The last couple of weeks, I've been in dialogues with various people about the frustrations they face dealing with what I call "message board superstars" -- people who relentlessly pick, extend, and must end with the last laugh drawn-out negative threads on forums and the comments section on blogs. I always advise, "don't let it bother you," but then I have to deal with the same bullshit.
If I had to describe the negative energy you feel when dealing with this sort of shit -- it's not healthy.
Can you actually have a rational conversation with these people? No.
Will obscure continuity issues be brought up? Possibly. Probably.
Can you win if you answer them? No.
Can you win if you shut the comments down? No.
Can you win if you just walk away from the thread/comments in question? Probably your best bet.
And then the person you had the tangle with will, somewhere, get in their last word, and wait with baited breath for you to do something -- anything! If you can do anything to recognize their existence. An angry response? Great! More fuel! A link to their blog? Great way to get the Technorati authority up! Just...please respond. Respond with negative energy. Keep fueling it. Keep fueling it.
The thread pages keep adding up. The number of comments go through the roof, though most is just a non-dialogue between two people.
Somewhere, the actual topic in question gets buried in a pile of LOLs, and fan neurosis.
Keep fueling it! More response! More attention!
I saw this with the "Dan DiDio must die" thing, and, while I appreciated those who defended me, the whole thing scared the hell out of me. Then I saw it again with the "One More Day" thing and the personal attacks on Quesada.
Keep fueling it! More attention! The loudest one wins! (and when all else fails, make fun of grammatical errors).
And then I get disgusted by all of it and I say, "I'm going to be really positive for now on, and I'm not going to perpetuate negative energy on my site."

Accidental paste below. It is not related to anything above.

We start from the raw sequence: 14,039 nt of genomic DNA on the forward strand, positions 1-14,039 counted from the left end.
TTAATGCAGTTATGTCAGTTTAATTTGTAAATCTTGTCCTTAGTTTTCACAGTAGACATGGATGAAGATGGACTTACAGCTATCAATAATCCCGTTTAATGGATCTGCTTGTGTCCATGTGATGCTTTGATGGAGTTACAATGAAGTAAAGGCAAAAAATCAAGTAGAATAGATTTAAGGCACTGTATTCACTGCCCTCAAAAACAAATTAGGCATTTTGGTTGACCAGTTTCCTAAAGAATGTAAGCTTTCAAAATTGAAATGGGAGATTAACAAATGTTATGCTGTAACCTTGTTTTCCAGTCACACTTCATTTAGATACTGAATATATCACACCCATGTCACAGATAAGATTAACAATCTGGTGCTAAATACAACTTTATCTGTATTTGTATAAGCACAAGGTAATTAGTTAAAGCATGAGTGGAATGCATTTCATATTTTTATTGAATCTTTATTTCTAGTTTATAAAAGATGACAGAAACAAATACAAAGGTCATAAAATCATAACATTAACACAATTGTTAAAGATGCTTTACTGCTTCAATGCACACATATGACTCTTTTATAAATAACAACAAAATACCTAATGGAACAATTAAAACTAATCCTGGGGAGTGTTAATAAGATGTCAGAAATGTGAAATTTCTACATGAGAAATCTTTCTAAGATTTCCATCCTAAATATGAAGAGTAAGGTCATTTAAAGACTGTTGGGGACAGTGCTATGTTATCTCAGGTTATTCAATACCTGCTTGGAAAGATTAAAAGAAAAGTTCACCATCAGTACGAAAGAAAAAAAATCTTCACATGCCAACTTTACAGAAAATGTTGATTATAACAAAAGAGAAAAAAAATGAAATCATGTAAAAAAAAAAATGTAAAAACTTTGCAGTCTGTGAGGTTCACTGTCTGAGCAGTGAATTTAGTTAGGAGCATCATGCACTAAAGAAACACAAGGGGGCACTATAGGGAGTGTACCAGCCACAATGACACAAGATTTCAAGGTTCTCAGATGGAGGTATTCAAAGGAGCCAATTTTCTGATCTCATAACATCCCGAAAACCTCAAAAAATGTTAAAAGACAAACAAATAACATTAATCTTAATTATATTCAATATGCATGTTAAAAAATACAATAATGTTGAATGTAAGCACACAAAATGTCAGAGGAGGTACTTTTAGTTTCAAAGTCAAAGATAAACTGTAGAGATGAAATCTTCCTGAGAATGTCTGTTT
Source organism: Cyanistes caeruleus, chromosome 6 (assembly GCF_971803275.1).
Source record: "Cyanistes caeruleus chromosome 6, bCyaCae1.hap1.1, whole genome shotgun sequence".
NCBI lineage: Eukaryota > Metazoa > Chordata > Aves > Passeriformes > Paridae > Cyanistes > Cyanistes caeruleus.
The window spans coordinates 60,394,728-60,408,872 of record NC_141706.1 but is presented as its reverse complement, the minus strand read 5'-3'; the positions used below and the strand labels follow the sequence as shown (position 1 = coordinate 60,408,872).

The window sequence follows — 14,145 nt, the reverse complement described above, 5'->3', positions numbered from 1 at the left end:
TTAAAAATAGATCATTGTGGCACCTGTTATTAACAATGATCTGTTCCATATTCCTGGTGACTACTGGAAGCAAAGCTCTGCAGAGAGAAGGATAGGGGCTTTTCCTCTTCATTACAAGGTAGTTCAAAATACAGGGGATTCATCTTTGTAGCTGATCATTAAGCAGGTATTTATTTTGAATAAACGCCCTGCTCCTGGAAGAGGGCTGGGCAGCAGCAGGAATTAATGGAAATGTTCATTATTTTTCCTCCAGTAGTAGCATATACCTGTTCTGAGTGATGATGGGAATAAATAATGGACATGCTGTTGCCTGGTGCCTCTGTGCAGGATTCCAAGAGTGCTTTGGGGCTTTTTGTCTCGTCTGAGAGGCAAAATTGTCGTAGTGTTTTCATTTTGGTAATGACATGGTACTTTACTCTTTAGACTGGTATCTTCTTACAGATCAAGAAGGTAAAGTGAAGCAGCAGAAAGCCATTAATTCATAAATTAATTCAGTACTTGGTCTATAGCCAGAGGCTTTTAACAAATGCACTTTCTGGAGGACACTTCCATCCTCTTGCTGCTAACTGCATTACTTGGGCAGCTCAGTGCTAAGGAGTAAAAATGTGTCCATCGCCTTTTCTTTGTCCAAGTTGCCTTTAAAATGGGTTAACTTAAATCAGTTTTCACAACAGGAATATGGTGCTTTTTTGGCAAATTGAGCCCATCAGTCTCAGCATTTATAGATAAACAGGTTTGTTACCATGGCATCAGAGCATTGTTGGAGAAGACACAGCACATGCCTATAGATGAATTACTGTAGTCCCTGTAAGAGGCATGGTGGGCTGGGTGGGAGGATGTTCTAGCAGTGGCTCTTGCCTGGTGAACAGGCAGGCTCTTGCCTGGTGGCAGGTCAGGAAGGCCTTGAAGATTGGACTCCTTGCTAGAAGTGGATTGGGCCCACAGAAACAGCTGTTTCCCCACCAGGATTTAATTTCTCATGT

But that's when you have the Zen test of having a somebody go completely batshit on you on another board or blog. And here is the test: what do you do?
You get caught up in the negativity. And you spin more negativity onto your site, because it's infectious.
And then you reach the Oprah point. (Not that I'm comparing myself with Oprah, I just have a little blog that gushes about World War Hulk and Fred Hembeck)
Years ago, when the sensationalistic talk-show scene was in full bloom, she said -- I'm not doing this crap anymore. I'm just going to work on positive issues on my show.
Would the ratings still hold up?
If the type of mentality that drives people to say epithets against Joe Quesada on a public message board keeps up, or drives a forum user to get personally involved with a freelancer's life, will the easy sociability between the professionals and the fans keep up?
Or will the comment sections on these blogs, one-by-one, get shut off? Will freelancers stop interfacing with fans online? Will there be bodyguards/bouncers for DiDio & Quesada and whatever writer is getting hated-on at the moment at the cons?
This used to only happen with "letters to the editor." You could file those away.
We used to get angry letters where they'd write all in caps and tell us we were full of shit. They were so cute. They would tell us we should die because Hal Jordan was not Green Lantern. We'd tape them on our doors. The scarier ones we'd file away. Some we would forward to upper management because they had better resources to deal with it than we did.
Then, there were the conversations and debates you got into at your local comic store. They ended when you got home. Now, via all your lovely devices, you have at least two or three ways to extend that debate out into your home. And you can slowly roast on the coals all day, if you'd like.
I'm not a saint, and I've made my share of incendiary posts. But I'm just observing that the whole dark side of Internet discourse seems to be one that builds and builds, building gigantic feuds that spill into personal lives, building enmity, creating ever more obsessive fans, then these clusters of obsessive fans who all hate or love the same things. The Internet is largely not like that, but I wonder if it has to change eventually to deal with this obsessive element.
The Internet fosters an openness, but I wonder if, by virtue of this very openness completely taken advantage of, it will eventually react by becoming more and more private.
And I wonder if, when the openness of professional artists and writers and editors are taken advantage of, will they and this industry become more and more private as a result.